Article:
A choo!! Frequently, this is the first sign that spring is on its way. If you are one of the between 10% and 30% of people who suffer from seasonal allergies, you do not necessarily need to suffer.
Spring is here, the grass is green. I wonder what the allergy is…?
If you are prone to seasonal allergies, you may find that you suddenly have a runny nose or itchy eyes as the weather warms up. Once allergy triggers enter your body, your immune system starts the fight to get rid of them, and now you have the symptoms of seasonal allergies!
Knowing the allergy triggers is the first step to possibly avoiding them and treating them correctly.
Mold that has been happily growing in the soil, decaying vegetation and plants throughout the winter, start releasing spores into the air as the weather gets warmer. The hotter and more humid the environment, the more mold spores there will be.
Pollen is the obvious cause of seasonal allergies. Once spring arrives, plants, flowers, and trees start producing pollen for fertilization. Plants that have pollen carried by insects do not usually cause allergy symptoms. It is the powdery pollen that get blown into the air that causes the seasonal allergies. The hotter and windier it is, the more of these types of pollen will be everywhere.
We do not normally think of pollen in relation to grass, but grass needs pollen to grow and spread. Fine-grained grass pollen is more likely to trigger allergies towards the latter part of spring and early summer. Once again, it is the wind that not only activates these, but also carries them through the air.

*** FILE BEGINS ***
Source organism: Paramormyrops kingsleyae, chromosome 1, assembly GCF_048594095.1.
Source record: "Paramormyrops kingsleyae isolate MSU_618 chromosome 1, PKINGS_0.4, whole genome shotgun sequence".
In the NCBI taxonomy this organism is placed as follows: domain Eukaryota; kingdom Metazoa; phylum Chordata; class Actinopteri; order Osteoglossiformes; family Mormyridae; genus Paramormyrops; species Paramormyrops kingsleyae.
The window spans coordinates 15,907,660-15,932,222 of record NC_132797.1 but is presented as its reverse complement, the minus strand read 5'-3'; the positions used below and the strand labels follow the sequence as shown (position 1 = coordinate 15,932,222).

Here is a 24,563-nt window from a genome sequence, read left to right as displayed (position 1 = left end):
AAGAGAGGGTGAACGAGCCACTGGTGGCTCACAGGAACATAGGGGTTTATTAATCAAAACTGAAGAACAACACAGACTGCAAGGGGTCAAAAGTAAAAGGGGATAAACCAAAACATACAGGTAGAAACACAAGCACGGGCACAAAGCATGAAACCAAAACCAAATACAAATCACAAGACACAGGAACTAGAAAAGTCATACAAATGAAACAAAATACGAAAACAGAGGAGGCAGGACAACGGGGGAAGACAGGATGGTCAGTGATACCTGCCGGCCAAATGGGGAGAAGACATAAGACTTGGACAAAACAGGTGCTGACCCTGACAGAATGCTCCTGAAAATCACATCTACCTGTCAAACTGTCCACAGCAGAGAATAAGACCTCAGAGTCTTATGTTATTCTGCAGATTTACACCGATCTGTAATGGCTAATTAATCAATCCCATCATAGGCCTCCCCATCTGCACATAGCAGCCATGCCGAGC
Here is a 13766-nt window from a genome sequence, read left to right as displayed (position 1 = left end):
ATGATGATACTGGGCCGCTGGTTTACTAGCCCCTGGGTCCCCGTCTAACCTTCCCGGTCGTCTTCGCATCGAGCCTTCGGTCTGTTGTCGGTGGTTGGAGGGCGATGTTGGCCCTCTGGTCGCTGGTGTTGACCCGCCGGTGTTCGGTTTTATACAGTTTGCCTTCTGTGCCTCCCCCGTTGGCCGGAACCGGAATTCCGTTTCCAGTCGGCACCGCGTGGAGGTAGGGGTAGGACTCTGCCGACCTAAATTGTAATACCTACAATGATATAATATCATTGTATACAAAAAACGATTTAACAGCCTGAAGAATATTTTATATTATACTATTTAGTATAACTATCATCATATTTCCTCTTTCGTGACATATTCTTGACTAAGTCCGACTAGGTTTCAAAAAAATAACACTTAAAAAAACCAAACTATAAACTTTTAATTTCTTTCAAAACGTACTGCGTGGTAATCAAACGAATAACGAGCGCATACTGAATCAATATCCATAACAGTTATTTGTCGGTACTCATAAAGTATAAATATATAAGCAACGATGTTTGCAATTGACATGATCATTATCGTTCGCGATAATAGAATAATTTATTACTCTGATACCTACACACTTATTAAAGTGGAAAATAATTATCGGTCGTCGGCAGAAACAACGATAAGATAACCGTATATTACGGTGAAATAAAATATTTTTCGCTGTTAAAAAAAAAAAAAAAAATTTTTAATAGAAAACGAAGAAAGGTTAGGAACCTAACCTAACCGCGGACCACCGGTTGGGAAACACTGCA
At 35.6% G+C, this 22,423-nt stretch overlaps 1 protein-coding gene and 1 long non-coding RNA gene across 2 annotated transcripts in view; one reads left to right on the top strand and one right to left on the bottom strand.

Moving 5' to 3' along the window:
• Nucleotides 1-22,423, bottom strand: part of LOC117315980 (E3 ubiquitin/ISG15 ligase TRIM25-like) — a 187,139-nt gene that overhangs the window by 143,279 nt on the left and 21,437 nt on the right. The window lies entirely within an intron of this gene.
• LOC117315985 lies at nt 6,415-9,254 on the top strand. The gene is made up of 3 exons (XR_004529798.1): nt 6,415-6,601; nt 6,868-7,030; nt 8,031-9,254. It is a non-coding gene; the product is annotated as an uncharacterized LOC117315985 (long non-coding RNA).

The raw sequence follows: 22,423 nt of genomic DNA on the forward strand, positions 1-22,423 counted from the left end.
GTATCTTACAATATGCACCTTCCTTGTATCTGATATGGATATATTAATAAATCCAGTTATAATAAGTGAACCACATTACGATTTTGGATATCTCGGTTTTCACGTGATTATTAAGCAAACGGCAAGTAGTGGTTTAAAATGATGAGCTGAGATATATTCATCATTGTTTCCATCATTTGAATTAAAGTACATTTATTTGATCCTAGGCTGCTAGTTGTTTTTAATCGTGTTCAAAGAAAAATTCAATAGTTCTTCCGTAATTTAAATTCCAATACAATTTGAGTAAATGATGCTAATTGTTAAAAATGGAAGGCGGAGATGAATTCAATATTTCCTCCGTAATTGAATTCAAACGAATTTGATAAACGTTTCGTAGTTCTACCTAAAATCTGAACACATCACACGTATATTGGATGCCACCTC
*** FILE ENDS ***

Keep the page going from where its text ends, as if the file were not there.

Can You Avoid the Triggers?
Now is the time for a good clean. Vacuum often – not only floors and carpets, but also beds, bedding and furniture.
If you absolutely hate mowing the lawn or weeding, this is your perfect excuse to get out of all those outdoor chores! Limit the time you spend outside and, if you have been out for a while, change your clothes when you come indoors. Always shower before bed to remove any stubborn particles. Some weather reports include a pollen count – check these and try to stay indoors when the pollen count is particularly high. The same applies for particularly windy days when the amount of pollen flying around is considerably higher.
Even though you may not be allergic to dogs or cats, remember that grass and pollen sticks to your beloved pets’ fur, so this may be a good time to keep them out of the bedroom. Have someone who does not suffer from allergies to brush them regularly. Make sure your pet gets bathed regularly as well. While you are keeping the animals out of the bedroom – shut the doors and windows to your house as well. Investing in an air purifier will help to keep at least the interior of your home as allergen-free as possible.
Why? Fatigue is a very real symptom of allergies, so make sure you are getting enough sleep.
Keep Your Hands to Yourself
It is awfully tempting to rub those itchy eyes. Rubbing your nose or eyes can make the symptoms worse, and may even cause a cold.
Smoke, even second-hand smoke from both cigarettes and wood-burning fireplaces, can aggravate symptoms. Fumes from some perfumes can have the same effect, intensifying inflamed eyes, noses, and throats.
A study published in the European Journal of Allergy and Clinical Immunology found a significant reduction in seasonal allergy symptoms for those who were treated with acupuncture three times a week – why not give it a try?
The good news is that spring does not last forever and, if you get in touch with what is causing your allergies this year, you may suffer less – or even avoid them – next year!